Hill Holliday Relationship Marketing's Nancy Harhut on Getting Your Mailing Into the Must-read Pile
EB: How does "self-interest" factor in?
NH: I believe that consciously and subconsciously we all care most about ourselves. "What's in it for me?" has long been a guideline for developing effective direct response. That's why the word "you" is a high-read word in marketing communications. The same holds true for a person's name. In fact, there have been scientific experiments done that have shown that people are more likely to respond positively to a request if it comes from someone who shares their first name.
EB: You also say authority is important. Do too many mail pieces aim to be liked, rather than respected?
NH: The two aren't mutually exclusive. People do buy from people—and brands—that they like and respect. It's one of the reasons leveraging a company's brand in its direct marketing can lift response. In addition, when trying to make a buying decision, people also rely on authority as a decision-making shortcut. It's a way to feel secure about a purchase when we don't have the time to research every angle on our own.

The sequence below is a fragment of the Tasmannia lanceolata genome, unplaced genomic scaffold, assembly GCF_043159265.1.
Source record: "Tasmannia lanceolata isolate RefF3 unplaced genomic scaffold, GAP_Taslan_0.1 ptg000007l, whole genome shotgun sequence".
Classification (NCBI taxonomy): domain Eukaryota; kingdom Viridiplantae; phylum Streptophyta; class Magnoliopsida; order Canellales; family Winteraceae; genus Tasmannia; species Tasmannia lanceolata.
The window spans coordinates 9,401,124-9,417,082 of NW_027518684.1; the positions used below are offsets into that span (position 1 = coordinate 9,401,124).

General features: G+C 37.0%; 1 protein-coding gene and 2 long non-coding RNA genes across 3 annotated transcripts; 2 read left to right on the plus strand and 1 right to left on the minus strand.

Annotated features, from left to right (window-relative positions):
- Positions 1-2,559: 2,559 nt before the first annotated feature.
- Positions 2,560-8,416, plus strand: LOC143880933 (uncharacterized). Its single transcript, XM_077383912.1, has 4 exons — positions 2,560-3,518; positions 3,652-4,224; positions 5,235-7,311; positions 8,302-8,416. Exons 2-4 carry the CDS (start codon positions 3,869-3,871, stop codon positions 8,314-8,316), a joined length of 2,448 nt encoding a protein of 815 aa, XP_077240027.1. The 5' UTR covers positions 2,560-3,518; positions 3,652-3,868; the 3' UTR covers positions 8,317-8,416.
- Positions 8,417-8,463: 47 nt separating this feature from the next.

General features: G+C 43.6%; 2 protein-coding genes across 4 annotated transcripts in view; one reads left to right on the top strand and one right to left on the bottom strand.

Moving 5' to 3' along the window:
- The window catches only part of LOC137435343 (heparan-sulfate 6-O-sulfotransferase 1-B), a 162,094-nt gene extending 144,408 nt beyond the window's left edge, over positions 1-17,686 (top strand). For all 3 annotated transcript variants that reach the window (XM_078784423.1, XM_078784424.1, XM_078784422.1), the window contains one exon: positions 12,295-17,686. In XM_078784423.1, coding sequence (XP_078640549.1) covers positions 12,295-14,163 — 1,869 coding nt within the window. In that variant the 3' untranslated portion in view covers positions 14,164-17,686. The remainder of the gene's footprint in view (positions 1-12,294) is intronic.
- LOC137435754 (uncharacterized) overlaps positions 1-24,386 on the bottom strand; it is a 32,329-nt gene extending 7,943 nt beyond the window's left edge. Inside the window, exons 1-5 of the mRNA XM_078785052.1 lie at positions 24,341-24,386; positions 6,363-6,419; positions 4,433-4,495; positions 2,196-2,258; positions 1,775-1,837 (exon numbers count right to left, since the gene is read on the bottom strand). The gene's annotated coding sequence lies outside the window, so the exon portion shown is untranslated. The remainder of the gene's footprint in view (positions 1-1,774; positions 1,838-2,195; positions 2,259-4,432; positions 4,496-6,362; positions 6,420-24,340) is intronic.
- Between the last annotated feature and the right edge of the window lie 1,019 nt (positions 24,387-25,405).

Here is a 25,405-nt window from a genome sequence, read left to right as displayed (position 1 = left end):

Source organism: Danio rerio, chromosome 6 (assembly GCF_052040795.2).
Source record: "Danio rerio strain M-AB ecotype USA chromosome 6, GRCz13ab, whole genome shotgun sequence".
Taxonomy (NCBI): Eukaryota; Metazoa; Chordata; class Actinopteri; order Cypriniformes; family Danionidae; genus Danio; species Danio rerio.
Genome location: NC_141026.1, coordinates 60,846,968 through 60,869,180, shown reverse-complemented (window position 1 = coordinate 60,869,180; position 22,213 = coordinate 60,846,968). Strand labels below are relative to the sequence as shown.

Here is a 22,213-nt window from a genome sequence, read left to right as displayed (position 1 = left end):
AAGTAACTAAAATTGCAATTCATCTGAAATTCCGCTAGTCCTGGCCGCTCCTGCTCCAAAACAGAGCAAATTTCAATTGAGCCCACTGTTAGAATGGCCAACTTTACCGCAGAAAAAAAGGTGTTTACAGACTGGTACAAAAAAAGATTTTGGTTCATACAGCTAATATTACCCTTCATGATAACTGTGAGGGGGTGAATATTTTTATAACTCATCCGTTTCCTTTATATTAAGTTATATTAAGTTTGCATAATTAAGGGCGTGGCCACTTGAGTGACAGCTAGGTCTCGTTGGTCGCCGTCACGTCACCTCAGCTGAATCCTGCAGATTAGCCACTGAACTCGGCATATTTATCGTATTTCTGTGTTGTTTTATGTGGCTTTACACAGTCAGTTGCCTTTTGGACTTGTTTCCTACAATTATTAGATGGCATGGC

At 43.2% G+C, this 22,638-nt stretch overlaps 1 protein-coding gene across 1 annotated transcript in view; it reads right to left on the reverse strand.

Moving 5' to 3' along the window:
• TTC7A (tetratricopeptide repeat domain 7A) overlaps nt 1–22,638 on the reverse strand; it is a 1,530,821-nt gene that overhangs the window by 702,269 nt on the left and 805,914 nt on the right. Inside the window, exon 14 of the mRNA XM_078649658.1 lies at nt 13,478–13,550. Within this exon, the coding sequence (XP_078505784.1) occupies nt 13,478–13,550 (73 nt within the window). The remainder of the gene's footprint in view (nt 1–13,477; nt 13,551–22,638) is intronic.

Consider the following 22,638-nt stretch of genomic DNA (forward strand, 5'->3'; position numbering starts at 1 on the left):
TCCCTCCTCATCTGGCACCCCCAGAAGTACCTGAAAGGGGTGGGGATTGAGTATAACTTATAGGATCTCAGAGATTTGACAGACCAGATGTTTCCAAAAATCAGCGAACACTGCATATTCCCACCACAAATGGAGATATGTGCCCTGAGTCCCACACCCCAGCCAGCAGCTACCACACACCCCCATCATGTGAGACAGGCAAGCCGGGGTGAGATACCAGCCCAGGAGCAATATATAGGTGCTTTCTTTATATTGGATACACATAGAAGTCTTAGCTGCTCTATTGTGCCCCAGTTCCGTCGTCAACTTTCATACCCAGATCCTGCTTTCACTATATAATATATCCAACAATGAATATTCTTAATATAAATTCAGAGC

Think Zagat's or PC Magazine's Editor's Choice Award. Those authorities have done the legwork for us, and so we use them as a proxy for our own investigation. Today, with the growth of social media, our definition of authorities has become even broader.
EB: Is feeling "obligated" another important emotion that leads to action?
NH: Social scientists have identified something they call the Principle of Reciprocity, which states that we as people try to respond in kind to what others have done for us. We as marketers can and do use this every time we offer a free trial, a free sample or a gift enclosed with our solicitation. There's a reason so many charity appeals include those address labels: They work! And the reason they work is the Principle of Reciprocity.